As the summer season gets into full swing here on the River, there has been a lot of discussion particularly in the Thousand Islands area about the water levels on the St Lawrence. Here are some answers to the questions that you and your neighbors may have about conditions on the River this year.
Is the water level in the Thousand Islands area of the River low this year?
In the big picture, the water levels in the Thousand Islands stretch of the River are not actually low right now. While they are lower than last year, the current water levels are about three inches above the long-term average for the end of June.
Why are water levels lower than last year?
The water in the St Lawrence is lower than last year because the supply of water flowing into the river has been lower. You have to appreciate that the St Lawrence is part of a complex system. When looking at the water it contains, you need to look at where it comes from, whether it is the outflow from Lakes Ontario and Erie, this winter’s snowfall, or the recent rainfall and runoff.
While we did have a very cold winter, we didn’t actually get a lot of snow. Add to this our very dry spring and the result is lower water levels. The water levels were 4-6 inches below average in May, as there was less rain than usual across much of the Great Lakes basin. Precipitation in June has been higher and levels are now coming up faster than normal.
It’s also important to understand that while we on the River tend to like our water levels to be on the higher side, the health of the St. Lawrence depends on having a variety of levels including some infrequent low levels. Occasional low levels are essential to the health of the fish, the wildlife and the wetlands of the St. Lawrence River. There’s just no way around it. If we want a healthy river, we have to learn to live with a range of levels.
Was water let out for ships and commercial navigation? Is that why the water’s low?
While extra water was discharged to raise water levels for downstream shipping interests earlier in the year, it’s important to know that it is not affecting our current water level. Giving 3 inches of water to the Port of Montreal only brings down the water levels in the Thousand Islands and Lake Ontario by less than a third of an inch. Also, while there were a few of these short-term discharges for shippers early in the year, that water was restored within days of being released.
In other words, any and all discharges for commercial navigation were restored shortly after they occurred, and none of them caused a drop of more than a third of an inch in our water levels here on the River. Currently, these discharges are having no impact on our water levels.
What is Plan 2014 and has it been implemented?
Plan 2014 is the more natural plan for setting water levels that our communities have been pushing for to replace the outdated plan that is now more than 50 years old. Save The River strongly supports Plan 2014 as it will improve the overall health of the River and restore critical wetland habitat, provide greater economic opportunities for our tourism-based economy. Plan 2014 has been recommended for approval to the federal governments in the U.S. and Canada, however it has not yet been implemented.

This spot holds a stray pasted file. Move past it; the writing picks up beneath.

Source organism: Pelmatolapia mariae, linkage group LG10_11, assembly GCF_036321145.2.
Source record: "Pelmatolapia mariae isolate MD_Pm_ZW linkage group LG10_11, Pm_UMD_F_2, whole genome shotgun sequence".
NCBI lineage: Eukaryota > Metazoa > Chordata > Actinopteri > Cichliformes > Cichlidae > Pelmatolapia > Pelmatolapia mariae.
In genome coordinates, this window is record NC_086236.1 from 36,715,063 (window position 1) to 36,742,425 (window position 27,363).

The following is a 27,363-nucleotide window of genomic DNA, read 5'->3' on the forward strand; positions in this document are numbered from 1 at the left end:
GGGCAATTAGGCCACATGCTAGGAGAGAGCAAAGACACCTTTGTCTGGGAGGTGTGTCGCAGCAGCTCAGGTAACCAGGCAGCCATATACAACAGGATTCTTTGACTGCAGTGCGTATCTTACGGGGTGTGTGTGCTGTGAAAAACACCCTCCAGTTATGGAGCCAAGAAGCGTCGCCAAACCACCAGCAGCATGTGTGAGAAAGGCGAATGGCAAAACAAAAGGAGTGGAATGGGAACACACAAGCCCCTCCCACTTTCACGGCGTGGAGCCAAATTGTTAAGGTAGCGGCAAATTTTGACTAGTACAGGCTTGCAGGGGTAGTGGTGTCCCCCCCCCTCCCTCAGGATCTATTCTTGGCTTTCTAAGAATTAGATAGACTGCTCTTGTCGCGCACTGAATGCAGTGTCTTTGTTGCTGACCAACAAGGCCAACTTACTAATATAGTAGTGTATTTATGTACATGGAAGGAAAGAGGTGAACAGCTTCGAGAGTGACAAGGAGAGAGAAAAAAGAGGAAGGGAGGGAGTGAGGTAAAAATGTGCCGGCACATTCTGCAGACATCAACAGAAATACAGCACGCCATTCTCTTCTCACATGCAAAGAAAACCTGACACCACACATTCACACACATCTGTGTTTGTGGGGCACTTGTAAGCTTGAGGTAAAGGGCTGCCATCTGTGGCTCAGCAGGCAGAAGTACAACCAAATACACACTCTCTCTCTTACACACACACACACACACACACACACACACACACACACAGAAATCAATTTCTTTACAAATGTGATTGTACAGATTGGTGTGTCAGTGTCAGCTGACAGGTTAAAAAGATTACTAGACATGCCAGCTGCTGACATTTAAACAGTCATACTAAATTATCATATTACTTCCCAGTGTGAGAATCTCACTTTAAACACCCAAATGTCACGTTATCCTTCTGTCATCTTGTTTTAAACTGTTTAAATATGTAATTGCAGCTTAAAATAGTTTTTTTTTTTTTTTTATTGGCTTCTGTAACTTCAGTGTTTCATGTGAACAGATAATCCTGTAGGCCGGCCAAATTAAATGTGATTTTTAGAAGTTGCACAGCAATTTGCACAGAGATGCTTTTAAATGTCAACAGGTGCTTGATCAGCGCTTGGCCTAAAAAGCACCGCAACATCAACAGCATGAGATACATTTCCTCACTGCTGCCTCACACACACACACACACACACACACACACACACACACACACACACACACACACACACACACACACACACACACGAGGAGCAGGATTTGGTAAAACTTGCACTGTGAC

Would Plan 2014 mean a longer boating season?
Most of the time yes, but not always. Overall, it’s clear that Plan 2014 would extend the boating season. Over the last hundred years, the boating season under Plan 2014 would have been 23 weeks or longer in 51 out of every 100 years. However, in a very few years, likely 6 or fewer years per century, Plan 2014 would allow the levels to drop when nature wants them to. These very occasional low summer levels are very important for the health of the River. During these years, marinas and docks constructed during periods of high water levels may experience difficulties. A comprehensive survey of recreational boating conducted by Cornell University says only a very small proportion of the marinas and docks would be affected.
Would the water be higher if we had Plan 2014?
Most years, yes. This year? No. This year, if Plan 2014 were in place, the level would be almost exactly the same as our current level. But remember, because of the way it allows for more natural water levels, Plan 2014 would restore more than 60,000 acres of wetlands, and there would be additional Northern Pike, terns and other species for our children and grandchildren to catch, watch and enjoy. In short, water levels will always fluctuate but until we get approval of Plan 2014, they will not do so in a way that benefits the River.
For more information on Plan 2014 call our office 315-686-2010 or go to http://www.savetheriver.org/index.cfm?page=app.programsLevels
For more information on current water levels go to the Facebook page of the International St. Lawrence River Board of Control: https://www.facebook.com/ISLRBC?fref=ts
Click here to support Plan 2014 today.
Click here for a printable PDF.